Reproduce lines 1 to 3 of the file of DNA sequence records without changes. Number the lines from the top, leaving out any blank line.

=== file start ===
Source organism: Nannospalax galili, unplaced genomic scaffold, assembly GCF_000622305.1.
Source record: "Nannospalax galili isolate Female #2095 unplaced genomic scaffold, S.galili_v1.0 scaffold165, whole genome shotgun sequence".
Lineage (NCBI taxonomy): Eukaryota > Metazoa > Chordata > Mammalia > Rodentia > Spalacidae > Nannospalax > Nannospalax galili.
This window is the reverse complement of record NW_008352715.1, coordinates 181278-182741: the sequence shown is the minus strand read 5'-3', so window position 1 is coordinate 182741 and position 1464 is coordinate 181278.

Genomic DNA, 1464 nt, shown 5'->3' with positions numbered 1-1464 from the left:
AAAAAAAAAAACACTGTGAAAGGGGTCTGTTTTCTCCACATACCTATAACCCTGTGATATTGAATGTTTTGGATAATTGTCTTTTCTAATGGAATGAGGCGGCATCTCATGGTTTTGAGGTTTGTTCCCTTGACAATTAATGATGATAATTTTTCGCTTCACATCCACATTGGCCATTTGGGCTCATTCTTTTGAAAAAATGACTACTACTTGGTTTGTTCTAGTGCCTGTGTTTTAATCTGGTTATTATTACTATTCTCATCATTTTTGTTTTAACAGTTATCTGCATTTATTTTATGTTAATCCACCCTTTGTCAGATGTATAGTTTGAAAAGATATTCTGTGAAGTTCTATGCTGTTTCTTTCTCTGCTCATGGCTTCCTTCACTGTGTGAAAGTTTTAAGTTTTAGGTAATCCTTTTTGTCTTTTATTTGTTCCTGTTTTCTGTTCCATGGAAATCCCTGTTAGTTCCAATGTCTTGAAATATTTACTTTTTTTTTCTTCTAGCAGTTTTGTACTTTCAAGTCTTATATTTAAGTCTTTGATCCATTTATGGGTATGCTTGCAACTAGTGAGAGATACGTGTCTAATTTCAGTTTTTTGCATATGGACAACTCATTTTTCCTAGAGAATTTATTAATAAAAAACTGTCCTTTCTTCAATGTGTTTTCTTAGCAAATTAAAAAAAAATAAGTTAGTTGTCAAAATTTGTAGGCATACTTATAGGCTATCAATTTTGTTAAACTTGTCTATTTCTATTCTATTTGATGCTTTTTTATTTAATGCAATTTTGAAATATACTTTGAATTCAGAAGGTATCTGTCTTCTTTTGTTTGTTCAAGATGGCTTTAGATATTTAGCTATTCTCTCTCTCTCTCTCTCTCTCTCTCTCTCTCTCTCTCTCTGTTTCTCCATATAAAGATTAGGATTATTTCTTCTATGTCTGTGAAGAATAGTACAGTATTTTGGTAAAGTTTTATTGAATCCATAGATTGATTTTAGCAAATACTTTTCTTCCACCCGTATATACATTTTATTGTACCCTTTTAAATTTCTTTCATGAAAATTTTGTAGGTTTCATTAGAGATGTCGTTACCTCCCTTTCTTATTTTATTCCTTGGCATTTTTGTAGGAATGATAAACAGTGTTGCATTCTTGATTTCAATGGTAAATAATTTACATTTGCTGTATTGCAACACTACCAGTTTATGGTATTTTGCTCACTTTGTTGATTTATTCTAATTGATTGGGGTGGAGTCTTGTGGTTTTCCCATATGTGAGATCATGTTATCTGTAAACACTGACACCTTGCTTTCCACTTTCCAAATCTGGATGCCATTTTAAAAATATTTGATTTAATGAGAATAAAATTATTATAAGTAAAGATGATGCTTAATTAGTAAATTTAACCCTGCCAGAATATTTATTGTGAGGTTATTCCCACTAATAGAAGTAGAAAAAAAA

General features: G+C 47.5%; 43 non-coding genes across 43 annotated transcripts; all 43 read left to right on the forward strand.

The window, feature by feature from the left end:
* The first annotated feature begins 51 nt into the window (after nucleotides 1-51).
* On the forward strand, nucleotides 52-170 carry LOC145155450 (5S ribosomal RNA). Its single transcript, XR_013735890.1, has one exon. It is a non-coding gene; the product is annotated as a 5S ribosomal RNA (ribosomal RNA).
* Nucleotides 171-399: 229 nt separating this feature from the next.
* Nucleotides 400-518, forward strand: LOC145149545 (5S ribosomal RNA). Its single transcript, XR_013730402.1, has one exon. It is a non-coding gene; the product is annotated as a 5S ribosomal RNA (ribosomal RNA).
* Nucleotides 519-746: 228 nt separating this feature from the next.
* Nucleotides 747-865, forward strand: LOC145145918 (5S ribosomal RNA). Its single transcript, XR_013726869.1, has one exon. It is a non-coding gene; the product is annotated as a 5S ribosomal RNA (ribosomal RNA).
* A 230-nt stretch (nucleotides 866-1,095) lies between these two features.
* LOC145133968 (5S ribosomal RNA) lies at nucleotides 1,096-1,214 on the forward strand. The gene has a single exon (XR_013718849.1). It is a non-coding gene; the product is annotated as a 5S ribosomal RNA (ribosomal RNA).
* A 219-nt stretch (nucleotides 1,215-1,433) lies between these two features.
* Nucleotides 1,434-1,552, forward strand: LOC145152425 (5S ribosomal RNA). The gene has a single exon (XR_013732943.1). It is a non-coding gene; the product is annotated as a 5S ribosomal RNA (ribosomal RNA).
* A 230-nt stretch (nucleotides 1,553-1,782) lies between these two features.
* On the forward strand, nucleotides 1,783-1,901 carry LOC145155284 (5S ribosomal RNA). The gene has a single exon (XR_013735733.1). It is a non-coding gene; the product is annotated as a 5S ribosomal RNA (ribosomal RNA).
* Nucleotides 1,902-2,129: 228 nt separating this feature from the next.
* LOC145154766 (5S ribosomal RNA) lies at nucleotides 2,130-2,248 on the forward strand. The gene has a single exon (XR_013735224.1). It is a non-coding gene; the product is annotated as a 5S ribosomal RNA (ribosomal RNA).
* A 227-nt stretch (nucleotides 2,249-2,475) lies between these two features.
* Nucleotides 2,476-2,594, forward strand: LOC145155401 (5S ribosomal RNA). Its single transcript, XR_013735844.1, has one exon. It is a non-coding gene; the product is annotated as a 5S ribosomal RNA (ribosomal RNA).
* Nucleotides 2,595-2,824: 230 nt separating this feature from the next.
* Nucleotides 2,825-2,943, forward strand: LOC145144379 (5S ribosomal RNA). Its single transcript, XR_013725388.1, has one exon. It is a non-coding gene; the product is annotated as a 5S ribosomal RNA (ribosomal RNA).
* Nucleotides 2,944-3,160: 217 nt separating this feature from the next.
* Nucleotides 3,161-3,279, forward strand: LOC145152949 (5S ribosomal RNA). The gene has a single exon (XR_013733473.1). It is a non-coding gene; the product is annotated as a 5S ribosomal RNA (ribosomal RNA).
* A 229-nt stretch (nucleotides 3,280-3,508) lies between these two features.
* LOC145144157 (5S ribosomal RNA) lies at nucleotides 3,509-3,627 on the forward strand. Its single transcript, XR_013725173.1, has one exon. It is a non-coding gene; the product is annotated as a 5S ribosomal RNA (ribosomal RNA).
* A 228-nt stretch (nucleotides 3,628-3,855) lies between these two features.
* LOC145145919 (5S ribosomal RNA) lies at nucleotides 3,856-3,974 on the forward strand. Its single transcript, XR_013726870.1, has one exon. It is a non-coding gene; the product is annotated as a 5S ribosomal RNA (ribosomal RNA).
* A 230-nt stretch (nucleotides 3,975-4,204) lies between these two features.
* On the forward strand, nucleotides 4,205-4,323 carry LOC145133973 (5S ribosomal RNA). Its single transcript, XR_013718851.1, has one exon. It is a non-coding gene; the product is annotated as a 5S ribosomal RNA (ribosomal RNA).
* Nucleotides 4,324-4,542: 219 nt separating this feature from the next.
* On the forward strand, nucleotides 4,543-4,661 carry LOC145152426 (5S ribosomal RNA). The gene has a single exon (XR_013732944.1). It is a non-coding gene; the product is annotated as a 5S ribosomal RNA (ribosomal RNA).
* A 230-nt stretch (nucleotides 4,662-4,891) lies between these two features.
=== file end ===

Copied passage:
Source organism: Nannospalax galili, unplaced genomic scaffold, assembly GCF_000622305.1.
Source record: "Nannospalax galili isolate Female #2095 unplaced genomic scaffold, S.galili_v1.0 scaffold165, whole genome shotgun sequence".
Lineage (NCBI taxonomy): Eukaryota > Metazoa > Chordata > Mammalia > Rodentia > Spalacidae > Nannospalax > Nannospalax galili.